Pain Points, Goals & Solutions — How to turn user insights into actions.
You never stop learning in user experience, each project is a new challenge where you’ll encounter a problem you never come across before. So having recently completed a course in UX over at General Assembly I’ve been seeking out precisely that and recently attended the meetup UX Playground on a lecture and workshop on translating user’s pain points into goals and then solutions.
Now let’s be clear what we exactly mean by a user’s pain point, because there’s a couple of ways to interpret it:
The first, as defined in Michael Karp’s great article ‘How To Identify Your Customers Pain Points’ is by finding the people who need your products and services in their lives, because your products solve a problem that’s been nagging them for so long.
The second — of which this post is about — is when you have a product already launched and aim to minimise the friction in certain user flows, which you’ve already identified through interviews with your users. Or, you could have found this data out from identifying clear trends through what users are saying on relevant social media channels.
Here was our basic approach in the workshop:
- Identify common pain points directly from user quotes
- Translate these to a clear goals for the team
- Brainstorm solutions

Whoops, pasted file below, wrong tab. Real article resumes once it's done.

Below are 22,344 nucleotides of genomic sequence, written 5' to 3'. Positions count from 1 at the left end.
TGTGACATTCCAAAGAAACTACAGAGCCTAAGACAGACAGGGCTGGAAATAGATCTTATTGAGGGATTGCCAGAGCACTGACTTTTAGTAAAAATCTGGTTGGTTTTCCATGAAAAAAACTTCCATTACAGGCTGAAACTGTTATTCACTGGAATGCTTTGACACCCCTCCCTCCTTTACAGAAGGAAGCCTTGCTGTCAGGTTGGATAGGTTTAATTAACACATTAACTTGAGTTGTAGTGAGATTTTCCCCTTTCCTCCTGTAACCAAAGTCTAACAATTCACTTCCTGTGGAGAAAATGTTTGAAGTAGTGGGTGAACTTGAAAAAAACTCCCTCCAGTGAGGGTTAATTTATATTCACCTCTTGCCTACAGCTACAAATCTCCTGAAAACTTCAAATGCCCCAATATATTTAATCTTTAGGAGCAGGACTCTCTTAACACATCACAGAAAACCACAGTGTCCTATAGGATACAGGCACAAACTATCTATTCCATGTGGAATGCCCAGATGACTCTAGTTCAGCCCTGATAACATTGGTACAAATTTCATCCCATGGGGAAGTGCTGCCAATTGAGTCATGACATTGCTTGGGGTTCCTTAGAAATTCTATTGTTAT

We used Whatsapp within our group and checked on the App store under reviews for negative feedback, which we could translate into pain points. We picked a review from a user who didn’t know how to save specific chat messages.
We defined our goal as:
Create a feature where the user can bookmark certain chats to retreive them easily at a later date.
Pain point > team goal > solution
Playing with the product we discovered that you can currently bookmark certain chats by the ‘star’ feature and then retrieve them through the ‘settings’ menu. Although a quick poll within our group (and also with friends that I asked who are high frequent users of whatsapp) confirmed that that ‘starring’ isn’t clear as a bookmarking feature, it needs to be better signposted.
So our goal needed to be redefined:
Create a way to make the ‘star’ feature more identifiable as a feature to save chats.
At this point it was necessary to diverge our thinking and come up with a few ideas to solve this issue. Here’s a few we came up with:
- Change the star icon for label ‘Save’.
- Swipe the message to save it.
- Change the icon to a ‘tag’ icon.
We concluded that the the tag icon would be the best solution since it’s more relatable to saving messages than the ‘star’. And since the star is used as the icon for your favourite contacts, then it’s worthwhile differentiating the two as different icons entirely.
Tag icon instead of star:
Currently you need to go to ‘Settings > Starred Messages’ to retrieve them. But I advocate the use of adding a link more readily available to the user. I’ve often found the need to save message and I believe it’s a valuable feature and shouldn’t take a few clicks to reach it.
Tag icon in the Chats header:
What I learnt
Obviously this isn’t the ordinary process of going about translating pain points. Research on the app must be done first to understand wether the feature you’re creating already exists, but nonetheless there’s still lessons to be learnt from the scenario I was in, where the feature we were aiming to create already existed, which is that every feature you create that will be interacted with by the user, must be interrogated and tested, to acknowledge it’s meeting the objective it was designed for.
When have you redefined your goal from a user pain point?